- Both the production and use of nitrogen fertilisers leads to the release of CO2, N2O and CH4, which are among the most damaging global GHGs. The synthesis of ammonia, from which all synthetic fertilisers are produced, alone accounts for about 0.8 percent of the global GHG emissions.
- As well as methane and nitrous oxide emissions, synthetic fertiliser has also contributed to accelerated grass growth leading to intensified stocking rates. Since 1990, synthetic fertiliser use has climbed 672 percent in New Zealand.
- The high ammonium concentrations in the soil from fertiliser application leads to a loss of methanotrophic bacteria and the subsequent reduction in the rate of methane absorbed from the atmosphere.
Regenerative agriculture and organic farmers with their nutrient-rich, carbon-dense soils will host beneficial microbes, such as methanotrophs, required for the natural methane cycle.
The use of year-round outdoor pastoral grazing systems means New Zealand production is dependent on the quantity and quality of pasture. Pasture growth is strongly influenced by weather and climatic events, such as droughts and floods, and can cause changes in peranimal productivity and mean that the methane emissions measurements can be noticeably different in adjacent years.
Should organic production be exempt from GHG legislation?
Measuring methane emissions from livestock is a complex and variable science continually being refined. Factor in the absorption of methane (and other greenhouse gases) by living organic soils and it becomes even more complicated.
The Primary Sector Climate Change Commitment is a programme where all farmers will be required to measure, and pay for, their emissions by 2025.
Not only does organic production have considerably lower emissions simply by the omission of synthetic fertilisers, organic soils naturally sequester GHGs and cycle some (all?) of the emissions they do produce.
While ruminants have become the lightning rod in the war against food, it’s time we stopped addressing symptoms in a fragmented and piecemeal way, while ignoring underlying causes.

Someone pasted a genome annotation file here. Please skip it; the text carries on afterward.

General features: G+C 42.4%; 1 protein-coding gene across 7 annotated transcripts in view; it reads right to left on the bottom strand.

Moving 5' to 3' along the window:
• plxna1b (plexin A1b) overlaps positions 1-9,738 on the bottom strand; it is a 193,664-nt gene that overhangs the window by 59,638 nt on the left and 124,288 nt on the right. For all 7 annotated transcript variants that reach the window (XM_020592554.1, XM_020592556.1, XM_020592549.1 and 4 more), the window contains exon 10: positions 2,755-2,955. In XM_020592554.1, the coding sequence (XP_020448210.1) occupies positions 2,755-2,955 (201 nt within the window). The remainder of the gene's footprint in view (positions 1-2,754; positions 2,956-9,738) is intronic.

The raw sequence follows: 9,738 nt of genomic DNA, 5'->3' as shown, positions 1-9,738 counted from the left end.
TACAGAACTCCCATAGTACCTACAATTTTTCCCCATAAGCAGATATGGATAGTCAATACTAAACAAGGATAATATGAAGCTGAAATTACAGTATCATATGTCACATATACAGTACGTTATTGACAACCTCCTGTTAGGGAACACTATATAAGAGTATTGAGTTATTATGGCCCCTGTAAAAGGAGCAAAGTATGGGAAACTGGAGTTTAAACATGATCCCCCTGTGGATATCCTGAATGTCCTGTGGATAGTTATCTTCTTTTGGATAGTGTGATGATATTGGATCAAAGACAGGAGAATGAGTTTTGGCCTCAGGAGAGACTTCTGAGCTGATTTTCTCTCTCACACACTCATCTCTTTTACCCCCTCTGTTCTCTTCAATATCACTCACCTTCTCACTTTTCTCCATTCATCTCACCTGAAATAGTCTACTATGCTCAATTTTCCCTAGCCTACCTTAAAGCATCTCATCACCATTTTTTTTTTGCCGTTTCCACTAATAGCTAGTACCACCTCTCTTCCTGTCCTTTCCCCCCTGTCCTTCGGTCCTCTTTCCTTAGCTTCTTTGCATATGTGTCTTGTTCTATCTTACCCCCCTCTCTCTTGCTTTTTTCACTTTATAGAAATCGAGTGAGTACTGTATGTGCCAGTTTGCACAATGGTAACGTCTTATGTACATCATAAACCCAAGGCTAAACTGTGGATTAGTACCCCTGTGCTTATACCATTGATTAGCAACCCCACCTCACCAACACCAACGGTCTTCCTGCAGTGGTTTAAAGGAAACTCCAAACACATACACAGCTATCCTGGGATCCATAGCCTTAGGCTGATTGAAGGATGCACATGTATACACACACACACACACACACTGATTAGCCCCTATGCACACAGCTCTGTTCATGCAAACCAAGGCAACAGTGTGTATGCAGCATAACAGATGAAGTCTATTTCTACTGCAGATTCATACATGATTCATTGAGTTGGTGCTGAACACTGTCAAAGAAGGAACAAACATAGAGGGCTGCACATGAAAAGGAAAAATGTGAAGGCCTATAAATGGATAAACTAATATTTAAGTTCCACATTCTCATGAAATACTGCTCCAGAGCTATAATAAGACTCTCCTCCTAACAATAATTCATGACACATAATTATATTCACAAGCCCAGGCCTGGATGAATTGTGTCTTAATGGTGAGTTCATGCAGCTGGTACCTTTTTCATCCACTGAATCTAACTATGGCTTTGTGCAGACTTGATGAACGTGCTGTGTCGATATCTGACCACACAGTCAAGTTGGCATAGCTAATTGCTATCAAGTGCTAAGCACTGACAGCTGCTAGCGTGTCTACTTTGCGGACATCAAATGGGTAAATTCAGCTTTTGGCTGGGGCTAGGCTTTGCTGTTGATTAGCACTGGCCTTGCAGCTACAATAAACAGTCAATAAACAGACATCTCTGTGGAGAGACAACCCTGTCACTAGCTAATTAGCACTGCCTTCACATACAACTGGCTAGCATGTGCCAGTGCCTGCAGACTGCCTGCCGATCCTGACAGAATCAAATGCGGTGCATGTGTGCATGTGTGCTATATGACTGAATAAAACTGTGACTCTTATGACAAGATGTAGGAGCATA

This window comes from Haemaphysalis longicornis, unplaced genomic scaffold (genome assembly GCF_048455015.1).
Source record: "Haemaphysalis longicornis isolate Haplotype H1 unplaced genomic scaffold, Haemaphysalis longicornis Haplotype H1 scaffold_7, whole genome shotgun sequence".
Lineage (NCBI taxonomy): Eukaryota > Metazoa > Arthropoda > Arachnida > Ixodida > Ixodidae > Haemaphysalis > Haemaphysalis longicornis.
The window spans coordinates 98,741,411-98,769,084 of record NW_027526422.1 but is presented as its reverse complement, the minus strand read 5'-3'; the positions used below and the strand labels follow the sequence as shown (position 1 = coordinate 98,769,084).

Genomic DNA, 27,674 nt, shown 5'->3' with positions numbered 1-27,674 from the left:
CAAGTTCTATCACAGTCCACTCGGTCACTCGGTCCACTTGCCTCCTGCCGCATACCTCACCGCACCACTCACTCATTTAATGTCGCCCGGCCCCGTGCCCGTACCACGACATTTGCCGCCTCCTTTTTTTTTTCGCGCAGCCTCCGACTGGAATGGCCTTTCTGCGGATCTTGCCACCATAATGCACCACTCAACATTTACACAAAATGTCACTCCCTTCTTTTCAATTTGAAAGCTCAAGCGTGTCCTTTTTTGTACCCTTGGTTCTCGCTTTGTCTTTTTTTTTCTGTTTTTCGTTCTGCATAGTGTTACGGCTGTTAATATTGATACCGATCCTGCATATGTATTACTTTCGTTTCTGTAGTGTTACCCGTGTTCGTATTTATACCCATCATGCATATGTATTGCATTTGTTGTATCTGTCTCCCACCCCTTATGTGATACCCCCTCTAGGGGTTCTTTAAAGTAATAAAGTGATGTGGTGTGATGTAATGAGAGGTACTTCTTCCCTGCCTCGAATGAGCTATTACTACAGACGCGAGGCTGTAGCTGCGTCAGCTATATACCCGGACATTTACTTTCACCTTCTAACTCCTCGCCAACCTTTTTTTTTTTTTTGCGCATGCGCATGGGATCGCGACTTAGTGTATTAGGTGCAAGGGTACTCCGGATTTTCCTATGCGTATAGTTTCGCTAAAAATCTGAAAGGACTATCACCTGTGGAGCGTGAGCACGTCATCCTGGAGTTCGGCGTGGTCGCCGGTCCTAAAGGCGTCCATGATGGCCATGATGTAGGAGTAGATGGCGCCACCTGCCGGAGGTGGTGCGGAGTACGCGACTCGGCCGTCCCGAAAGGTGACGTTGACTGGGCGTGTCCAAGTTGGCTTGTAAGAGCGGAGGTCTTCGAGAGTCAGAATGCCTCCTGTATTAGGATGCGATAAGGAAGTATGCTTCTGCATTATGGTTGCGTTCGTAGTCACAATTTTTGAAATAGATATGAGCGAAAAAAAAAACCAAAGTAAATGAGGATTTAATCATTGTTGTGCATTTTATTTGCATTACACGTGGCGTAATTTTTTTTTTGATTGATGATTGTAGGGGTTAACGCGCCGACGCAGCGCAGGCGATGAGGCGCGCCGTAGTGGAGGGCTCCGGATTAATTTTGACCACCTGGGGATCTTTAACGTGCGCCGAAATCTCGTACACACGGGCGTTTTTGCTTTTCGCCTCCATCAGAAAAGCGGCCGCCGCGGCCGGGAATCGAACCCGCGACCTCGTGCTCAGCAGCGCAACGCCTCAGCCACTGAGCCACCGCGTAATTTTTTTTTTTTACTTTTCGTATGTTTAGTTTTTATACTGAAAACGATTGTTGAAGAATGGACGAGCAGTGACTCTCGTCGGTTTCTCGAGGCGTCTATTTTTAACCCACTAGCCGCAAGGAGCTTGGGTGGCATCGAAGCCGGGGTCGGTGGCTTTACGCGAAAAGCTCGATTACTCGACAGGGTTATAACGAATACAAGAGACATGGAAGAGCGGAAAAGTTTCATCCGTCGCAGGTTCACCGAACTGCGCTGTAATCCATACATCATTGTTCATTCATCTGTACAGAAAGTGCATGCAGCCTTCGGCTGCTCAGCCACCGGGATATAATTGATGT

We need to address the root causes of the problem instead of shifting its possibility to powerless cattle and their owners, many who are working towards sustainable agriculture. Yes, we must prevent over-stocking and over-grazing but the methane emissions from the global use of fossil fuels must be addressed before the burping cow disinformation that is distracting us
Check out these online sources and you will find out what New Zealand farmers are being asked to do.
- In 2019, New Zealand’s Climate Change Response (Zero Carbon) Amendment Act set into law domestic targets to reduce net emissions of all GHGs, other than biogenic methane to zero by 2050 and reduce biogenic methane, to 24–47 percent below 2017 levels by 2050 (with a stepping stone of a 10 percent reduction by 2030). environment.govt.nz/acts-and-regulations/acts/ climate-change-response-amendment-act-2019
- The Climate Change Commission delivered Ināia tonu nei: a low emissions future for Aotearoa to the Minister of Climate Change on 31 May 2021. www.mpi.govt.nz/funding-rural-support/ environment-and-natural-resources/climate-change-primary-industries
- How greenhouse gases are measured in New Zealand can be found online at The Pastoral Greenhouse Gas Research Consortium > Fact sheets > How we measure emissions: www.pggrc.co.nz/files/1499904122151.pdf
- The International Energy Forum (IEF) launched the IEF Methane Initiative in June 2021 to develop a methane emissions measurement methodology, enabling its member countries to collect standardised data to mitigate methane emissions from the energy industry and address its share of climate change goals. www.ief.org/programs/methane-initiative
Dee Pignéguy is a Soil & Health NZ member and author of Grow Me Well, Nutritional Know-How for every Body. She is an organic gardener, based in Manly on the Whangaparaoa Peninsula. Encouraging everyone to get in tune with nature, Dee shares her vast experiences and knowledge through speaking, writing, workshops, and private consultations. She helps establish community gardens and is the Garden to Table gardener at Silverdale School. See feedmeright.co.nz